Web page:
It was almost 60 years ago, but Bill Tanner is still haunted by
memories of being gassed during World War II. On July 3, 1945, he
and nine other Canadian soldiers stood under the sweltering sun
awaiting orders as artillery fire echoed across the field.
"There were mortar shells bursting in the distance, forming
craters 8 to 10 feet deep," the veteran recalls. "We were told to
crawl into those craters on our bellies and back out."
They weren't told that those craters were choked with mustard
Mr. Tanner wasn't gassed by the enemy on some foreign battlefield
- it was by his own country at an isolated facility in the Canadian
prairies. He was one of 3,500 "volunteers" for secret chemical
warfare experiments conducted by the Canadian military between 1942
and the 1970s.
None of the soldiers was told he'd be exposed to toxic chemicals.
They were, however, promised extra pay, better food, and time off.
They were also sworn to secrecy, and for years endured in silence
various health problems, including diagnoses of lung disease and
"To meet me you'd think I was perfectly normal, but I'm not
better," Tanner says from his Kelowna, British Columbia, home. "I'm
hurt and very disappointed and I'm insulted that my country would
treat me the way they did."
Last month, after decades of inaction, the Canadian government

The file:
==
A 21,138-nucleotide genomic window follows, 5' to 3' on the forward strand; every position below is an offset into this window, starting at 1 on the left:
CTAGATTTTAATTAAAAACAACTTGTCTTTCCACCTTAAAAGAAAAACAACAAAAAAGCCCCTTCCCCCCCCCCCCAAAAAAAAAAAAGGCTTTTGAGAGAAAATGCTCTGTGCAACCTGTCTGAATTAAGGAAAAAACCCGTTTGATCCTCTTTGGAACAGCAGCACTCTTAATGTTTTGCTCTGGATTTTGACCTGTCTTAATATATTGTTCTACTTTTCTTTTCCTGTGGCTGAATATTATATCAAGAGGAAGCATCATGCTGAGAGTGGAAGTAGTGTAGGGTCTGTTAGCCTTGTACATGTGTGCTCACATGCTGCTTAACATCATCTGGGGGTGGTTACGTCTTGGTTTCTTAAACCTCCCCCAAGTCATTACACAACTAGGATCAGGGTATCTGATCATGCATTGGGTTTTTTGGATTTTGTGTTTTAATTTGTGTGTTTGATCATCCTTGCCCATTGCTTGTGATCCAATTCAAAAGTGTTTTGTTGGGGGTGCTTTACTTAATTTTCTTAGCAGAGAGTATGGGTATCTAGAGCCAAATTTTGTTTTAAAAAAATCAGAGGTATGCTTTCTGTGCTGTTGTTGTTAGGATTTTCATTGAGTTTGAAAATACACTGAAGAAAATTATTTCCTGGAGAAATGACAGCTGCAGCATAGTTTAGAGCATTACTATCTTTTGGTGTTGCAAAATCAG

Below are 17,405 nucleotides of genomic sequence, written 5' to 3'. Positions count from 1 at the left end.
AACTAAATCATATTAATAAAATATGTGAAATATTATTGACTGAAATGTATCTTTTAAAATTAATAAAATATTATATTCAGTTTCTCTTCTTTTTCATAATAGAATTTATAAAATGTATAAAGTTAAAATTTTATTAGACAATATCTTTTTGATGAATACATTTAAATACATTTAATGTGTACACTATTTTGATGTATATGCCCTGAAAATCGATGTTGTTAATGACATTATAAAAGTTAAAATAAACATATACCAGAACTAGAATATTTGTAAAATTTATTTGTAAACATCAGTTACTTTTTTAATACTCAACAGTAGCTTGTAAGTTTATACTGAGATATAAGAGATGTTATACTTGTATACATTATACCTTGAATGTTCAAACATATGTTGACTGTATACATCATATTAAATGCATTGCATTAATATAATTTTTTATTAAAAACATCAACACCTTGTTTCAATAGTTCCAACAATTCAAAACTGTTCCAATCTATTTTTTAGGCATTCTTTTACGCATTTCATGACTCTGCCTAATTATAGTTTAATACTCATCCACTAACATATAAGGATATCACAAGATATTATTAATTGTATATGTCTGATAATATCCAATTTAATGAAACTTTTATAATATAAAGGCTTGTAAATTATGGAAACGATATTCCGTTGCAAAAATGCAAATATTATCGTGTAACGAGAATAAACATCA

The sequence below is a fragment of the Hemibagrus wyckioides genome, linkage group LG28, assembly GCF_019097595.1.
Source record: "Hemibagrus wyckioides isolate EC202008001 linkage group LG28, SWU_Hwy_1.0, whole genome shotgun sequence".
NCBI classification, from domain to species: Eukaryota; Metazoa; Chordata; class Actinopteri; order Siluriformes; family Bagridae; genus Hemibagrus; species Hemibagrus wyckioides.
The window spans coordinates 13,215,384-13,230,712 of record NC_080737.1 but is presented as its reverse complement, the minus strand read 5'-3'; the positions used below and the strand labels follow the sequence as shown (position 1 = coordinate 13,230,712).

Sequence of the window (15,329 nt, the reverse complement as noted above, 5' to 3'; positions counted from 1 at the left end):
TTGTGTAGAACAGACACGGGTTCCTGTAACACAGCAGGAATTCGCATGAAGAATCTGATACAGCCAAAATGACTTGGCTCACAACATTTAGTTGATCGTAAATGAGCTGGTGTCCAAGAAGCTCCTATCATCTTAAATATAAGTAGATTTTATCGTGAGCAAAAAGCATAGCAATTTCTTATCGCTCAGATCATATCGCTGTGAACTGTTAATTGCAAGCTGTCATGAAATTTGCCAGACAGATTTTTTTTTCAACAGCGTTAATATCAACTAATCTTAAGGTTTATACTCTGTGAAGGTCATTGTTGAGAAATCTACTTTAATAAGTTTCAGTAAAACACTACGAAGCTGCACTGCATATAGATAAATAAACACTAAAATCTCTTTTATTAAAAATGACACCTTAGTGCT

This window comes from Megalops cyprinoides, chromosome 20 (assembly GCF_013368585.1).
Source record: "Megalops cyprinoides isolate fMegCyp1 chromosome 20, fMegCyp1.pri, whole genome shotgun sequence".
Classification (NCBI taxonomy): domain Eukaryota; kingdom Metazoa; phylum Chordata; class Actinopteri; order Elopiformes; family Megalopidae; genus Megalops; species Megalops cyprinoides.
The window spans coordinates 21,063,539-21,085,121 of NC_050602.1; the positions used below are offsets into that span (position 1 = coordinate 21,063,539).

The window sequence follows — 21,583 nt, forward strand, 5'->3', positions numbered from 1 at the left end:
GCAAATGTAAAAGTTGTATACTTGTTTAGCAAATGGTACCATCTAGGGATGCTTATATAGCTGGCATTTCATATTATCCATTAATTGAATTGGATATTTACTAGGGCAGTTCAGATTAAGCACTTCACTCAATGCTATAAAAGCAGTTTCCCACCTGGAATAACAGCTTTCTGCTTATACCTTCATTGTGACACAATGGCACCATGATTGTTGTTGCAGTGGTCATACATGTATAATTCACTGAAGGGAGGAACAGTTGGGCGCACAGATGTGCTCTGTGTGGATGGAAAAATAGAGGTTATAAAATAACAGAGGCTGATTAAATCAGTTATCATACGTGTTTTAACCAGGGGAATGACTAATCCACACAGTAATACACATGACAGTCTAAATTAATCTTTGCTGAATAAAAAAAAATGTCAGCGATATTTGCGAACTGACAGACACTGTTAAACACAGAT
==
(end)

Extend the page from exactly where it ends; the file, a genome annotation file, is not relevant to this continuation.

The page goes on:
made the veterans a $50 million (Canadian; US$37 million) apology.
Those subjected to chemical testing have been offered C$24,000
apiece in a "recognition program."
"We're finally setting things right for the chemical-test
veterans," Defence Minister David Pratt said at the Feb. 19
announcement. "Today, we show our appreciation for these
extraordinary veterans, who served so that their comrades in arms
might be spared the horrors of chemical warfare."
The offer comes after years of lobbying by veterans, threatened
legal action, and political pressure, at a time of low public
approval for a scandal-struck government seeking reelection.
Canada's National Council of Veteran Associations, which
represents 48 veteran groups, was quick to applaud the government's
"I have two words: One is wonderful and the other is surprise,"
said NCVA chairman Cliff Chadderton.
Mr. Chadderton credits his organization's move to raise the issue
for the UN Human Rights Commission with forcing the government's
Other veterans say the gesture is too little, too late. Harvey
Friesen, for one, is not impressed.
"I have mixed feelings about the offer," he says. "It's a good
settlement for those who had minor injuries, but not for others who
were more seriously injured."
Mr. Friesen sustained severe injuries in spring 1945 from a trial
in which he was ordered to stand in a cloud of mustard gas. He spent
the next six months in the hospital and suffered skin problems for
Five years ago, Friesen set out to gather the names of other
veterans who were at that testing facility in Suffield, Alberta, an
effort that united him with Tanner. The two have since spent four
years seeking recognition and compensation for the veterans, only to
see the issue shuffled between government departments. Last year,
they turned up the heat by hiring attorney Rodney Pacholzuk to
represent them and some 450 others in a class-action lawsuit.
The government "recognition program," they say, has not persuaded
them to drop their suit. …